As climate change becomes more urgent, however, solicitors face a crossroads. According to a study by the London School of Economics, the number of climate change disputes has more than doubled in the past five years and practitioners are observing a similar change: Allen & Overy partner Suzanne Spears anticipated a ‘flood of litigation’ at a recent International Bar Association webinar.

We also learn that:

Carbon reporting, for example, is likely to soon become a major consideration for businesses, with the Task Force on Climate-Related Financial Disclosurev currently consulting on how disclosure requirements should relate to private companies, such as LLPs.

I imagine we’re going to see a lot more of this (I only just scratched the surface in “Green Law, Red Tape”vi).

Nowhere, it seems, is immune from climate activism, possibly as a result of it now being front and centre in schools and universities:

Future trainees are also asserting their priorities. Law Students for Climate Accountabilityvii – a group that was founded last year by Yale law students – has ranked 100 law firms from A to F according to their climate performance. (Three out of five magic circle firms were graded ‘F’). They have also invited firms to take a ‘climate pledge’ under which they will ‘not take on work to support the fossil fuel industry, now and into the future’.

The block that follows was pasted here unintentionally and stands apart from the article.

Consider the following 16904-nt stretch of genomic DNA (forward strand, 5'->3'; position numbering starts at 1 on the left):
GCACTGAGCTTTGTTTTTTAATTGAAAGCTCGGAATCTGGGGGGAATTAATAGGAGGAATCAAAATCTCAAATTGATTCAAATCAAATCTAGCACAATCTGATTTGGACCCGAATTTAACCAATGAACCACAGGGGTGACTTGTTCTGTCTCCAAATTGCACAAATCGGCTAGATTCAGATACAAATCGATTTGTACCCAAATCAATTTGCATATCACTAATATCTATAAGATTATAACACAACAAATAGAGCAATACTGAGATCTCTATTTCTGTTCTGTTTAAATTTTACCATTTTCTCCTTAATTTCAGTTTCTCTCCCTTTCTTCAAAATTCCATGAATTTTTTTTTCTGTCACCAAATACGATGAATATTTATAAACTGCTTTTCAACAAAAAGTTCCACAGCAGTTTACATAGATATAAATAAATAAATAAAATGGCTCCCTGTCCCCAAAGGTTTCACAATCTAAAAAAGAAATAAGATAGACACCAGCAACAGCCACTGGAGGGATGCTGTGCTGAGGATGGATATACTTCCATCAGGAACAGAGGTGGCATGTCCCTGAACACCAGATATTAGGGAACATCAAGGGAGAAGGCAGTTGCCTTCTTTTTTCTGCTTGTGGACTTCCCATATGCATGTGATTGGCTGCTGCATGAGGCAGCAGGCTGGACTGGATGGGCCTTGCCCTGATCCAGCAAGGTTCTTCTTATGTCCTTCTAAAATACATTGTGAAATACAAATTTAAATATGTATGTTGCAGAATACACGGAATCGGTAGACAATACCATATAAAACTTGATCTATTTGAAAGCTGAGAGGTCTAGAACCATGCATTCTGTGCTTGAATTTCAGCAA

Then again, as the Gazette article asks:

And how does cutting ties with certain sectors square with the universal right for legal representation?

Maybe Law Students for Climate Accountability missed that bit of the course?

The article ends with the following words:

One thing is clear, however: as the planet warms up, lawyers will be feeling the heat.

I would say one thing is very clear: the Law Society, and the Law Society Gazette, have nailed their colours to the mast, and it’s clear that they’re firmly in the alarmist camp. And of course, there’s money to be made out of it.



I understand that the mostly positive experiences I have had over the past year, have come out of a place of privilege and out of the little risk to my safety, wellbeing and overall security. I will never beat around the bush that this type of activism can often cost a fair amount of money (whether it’s for covering accommodation, food, travel or other expenses), take a lot of time and have potential legal consequences.

Not everybody can afford to take two weeks off of [sic] work or travel the country frequently, no matter how much they understand and appreciate the severity of the issue.







  1. Mark,